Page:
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updated: 1/3/2014 12:57 PM

Carpentersville employee living at work during snowstorm

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  • Jack Clifton of the Carpentersville Public Works Department knows what it's like to work a major snowstorm, so he's prepared with a cot set up in his office. He spent more than 48 hours straight on the job this week, sleeping in his office between routes driving a snowplow. He estimates he and the rest of the public works crew put in at least 450 man-hours during this week's storm.

       Jack Clifton of the Carpentersville Public Works Department knows what it's like to work a major snowstorm, so he's prepared with a cot set up in his office. He spent more than 48 hours straight on the job this week, sleeping in his office between routes driving a snowplow. He estimates he and the rest of the public works crew put in at least 450 man-hours during this week's storm.
    Christopher Hankins | Staff Photographer

  • Jack Clifton, Carpentersville's street superintendent, adds up the time sheets of the other public works employees who have put in many hours keeping the roads clear this week. He estimates he and the rest of the public works crew put in at least 450 man-hours cleaning up after this week's snowstorm.

       Jack Clifton, Carpentersville's street superintendent, adds up the time sheets of the other public works employees who have put in many hours keeping the roads clear this week. He estimates he and the rest of the public works crew put in at least 450 man-hours cleaning up after this week's snowstorm.
    Christopher Hankins | Staff Photographer

 
 

Since a snowstorm sacked the suburbs on New Year's Eve, Jack Clifton has lived at work -- surviving on Diet Pepsi, coffee and power naps he takes on a cot in his office.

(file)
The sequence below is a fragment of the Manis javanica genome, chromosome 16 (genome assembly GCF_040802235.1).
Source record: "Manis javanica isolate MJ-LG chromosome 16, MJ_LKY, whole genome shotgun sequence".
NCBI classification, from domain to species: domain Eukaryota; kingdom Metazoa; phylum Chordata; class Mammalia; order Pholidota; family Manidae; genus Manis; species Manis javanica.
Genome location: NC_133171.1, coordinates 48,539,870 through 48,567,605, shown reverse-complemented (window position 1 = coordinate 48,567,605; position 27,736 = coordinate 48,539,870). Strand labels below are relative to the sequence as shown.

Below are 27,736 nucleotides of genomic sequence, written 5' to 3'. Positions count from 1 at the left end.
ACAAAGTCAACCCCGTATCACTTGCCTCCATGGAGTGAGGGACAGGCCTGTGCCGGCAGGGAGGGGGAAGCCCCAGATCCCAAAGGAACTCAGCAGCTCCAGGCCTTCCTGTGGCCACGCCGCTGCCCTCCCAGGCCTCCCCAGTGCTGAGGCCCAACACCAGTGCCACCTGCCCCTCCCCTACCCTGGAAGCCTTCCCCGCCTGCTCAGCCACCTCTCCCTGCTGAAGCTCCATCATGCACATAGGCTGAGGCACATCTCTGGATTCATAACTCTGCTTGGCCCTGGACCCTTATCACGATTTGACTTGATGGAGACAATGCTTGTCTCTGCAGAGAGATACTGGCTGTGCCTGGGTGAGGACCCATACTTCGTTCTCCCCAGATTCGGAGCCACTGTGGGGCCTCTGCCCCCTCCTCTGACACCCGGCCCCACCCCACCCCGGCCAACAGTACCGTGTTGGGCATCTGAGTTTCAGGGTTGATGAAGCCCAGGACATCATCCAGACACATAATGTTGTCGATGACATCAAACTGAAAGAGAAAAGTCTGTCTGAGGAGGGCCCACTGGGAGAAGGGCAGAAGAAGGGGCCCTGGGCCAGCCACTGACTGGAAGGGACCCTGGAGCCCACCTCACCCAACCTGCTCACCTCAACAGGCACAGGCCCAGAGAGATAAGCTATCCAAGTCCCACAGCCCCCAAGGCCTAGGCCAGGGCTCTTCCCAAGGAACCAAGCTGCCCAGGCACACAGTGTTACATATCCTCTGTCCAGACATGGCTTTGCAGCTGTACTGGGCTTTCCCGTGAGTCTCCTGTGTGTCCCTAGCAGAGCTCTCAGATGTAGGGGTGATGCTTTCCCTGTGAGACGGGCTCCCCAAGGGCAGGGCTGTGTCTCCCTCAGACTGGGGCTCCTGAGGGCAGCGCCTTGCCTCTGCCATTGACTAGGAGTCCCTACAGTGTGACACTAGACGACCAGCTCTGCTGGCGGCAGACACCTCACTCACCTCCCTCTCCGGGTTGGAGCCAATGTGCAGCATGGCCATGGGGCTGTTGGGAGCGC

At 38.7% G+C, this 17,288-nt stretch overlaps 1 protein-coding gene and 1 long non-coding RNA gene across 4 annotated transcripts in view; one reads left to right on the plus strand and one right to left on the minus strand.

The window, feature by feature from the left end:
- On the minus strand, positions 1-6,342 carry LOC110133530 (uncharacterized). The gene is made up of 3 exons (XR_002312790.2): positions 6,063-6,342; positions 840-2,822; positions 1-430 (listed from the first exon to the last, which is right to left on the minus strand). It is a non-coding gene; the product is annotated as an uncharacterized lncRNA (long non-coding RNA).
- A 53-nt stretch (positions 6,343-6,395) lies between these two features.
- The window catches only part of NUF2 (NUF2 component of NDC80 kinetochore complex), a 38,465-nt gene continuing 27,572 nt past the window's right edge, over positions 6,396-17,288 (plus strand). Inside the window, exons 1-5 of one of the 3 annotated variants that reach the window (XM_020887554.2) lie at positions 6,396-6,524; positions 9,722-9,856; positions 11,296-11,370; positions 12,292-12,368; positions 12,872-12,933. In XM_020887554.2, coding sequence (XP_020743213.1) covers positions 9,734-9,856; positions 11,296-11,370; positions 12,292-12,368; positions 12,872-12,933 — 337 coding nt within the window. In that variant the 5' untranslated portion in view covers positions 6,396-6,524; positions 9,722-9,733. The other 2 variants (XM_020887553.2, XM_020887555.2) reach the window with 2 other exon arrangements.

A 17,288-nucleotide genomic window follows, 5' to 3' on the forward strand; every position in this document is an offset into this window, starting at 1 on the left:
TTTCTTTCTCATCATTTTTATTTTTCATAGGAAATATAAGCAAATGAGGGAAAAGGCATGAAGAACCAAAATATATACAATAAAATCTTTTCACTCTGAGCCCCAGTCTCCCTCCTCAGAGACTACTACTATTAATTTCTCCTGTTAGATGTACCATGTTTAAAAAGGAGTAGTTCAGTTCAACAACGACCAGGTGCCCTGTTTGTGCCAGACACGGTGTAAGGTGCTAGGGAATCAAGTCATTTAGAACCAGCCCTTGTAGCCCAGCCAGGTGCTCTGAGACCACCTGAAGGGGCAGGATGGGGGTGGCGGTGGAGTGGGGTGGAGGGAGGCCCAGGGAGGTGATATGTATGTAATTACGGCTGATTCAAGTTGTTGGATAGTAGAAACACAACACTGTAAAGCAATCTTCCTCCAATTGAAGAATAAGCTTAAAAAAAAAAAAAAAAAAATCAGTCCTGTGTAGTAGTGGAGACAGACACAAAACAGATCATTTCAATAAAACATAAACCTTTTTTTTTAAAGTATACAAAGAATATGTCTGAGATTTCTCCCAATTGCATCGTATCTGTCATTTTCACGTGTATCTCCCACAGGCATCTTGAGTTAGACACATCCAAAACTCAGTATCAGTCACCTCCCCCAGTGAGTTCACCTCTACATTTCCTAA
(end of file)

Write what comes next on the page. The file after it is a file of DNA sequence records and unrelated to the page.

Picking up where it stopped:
That's just how it goes for Clifton, Carpentersville's streets superintendent who works as a liaison between the public works department and residents during major snowstorms.

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"I'm hoping to go home sometime late tonight," he said Thursday. "If not, whenever I get there. My house isn't going anywhere."

Twenty-six public works department employees put in at least 450 man-hours handling the storm's aftermath, officials said.

Clifton, 51, runs snow command, tracks the weather patterns and jumps in a snowplow if necessary. He also answers residents' compliments and complaints on snow removal; so far, he's about even on both.

"This line of work you get very few compliments as well, but there are people out there that appreciate the job we do," said Clifton, who has held his job in Carpentersville for 10 years.

He grabs a two-hour snooze every 30 hours on his cot, enough to get him through another 24 to 30 hours of work.

"I've been in this business for almost 34 years, so my body's used to it," said Clifton, who is also in charge of parks and fleet maintenance.

The formula appears to work.

Police Cmdr. Timothy Bosshart says the streets are in good shape and that there were no major accidents to report. Public Works Director Bob Cole credits Clifton as well as the entire public works staff for a job well done.

"They've all chipped in, they've been phenomenal," Cole said.

The cot previously belonged to Cole, and he passed it onto Clifton, who pulls it out whenever he needs to say on the job for an extended period.

"Every snow, every ice event, Jack is here and Jack stays until the last plow is put away," Cole said.

For Clifton, it's all about doing good work.

"Honestly, it's a job I enjoy and love," he said. "(Cole's) a fantastic person to work for, and we have a good village manager and a good village board that supports us. It's a good place to work."

• Daily Herald staff photographer Christopher Hankins contributed to this report

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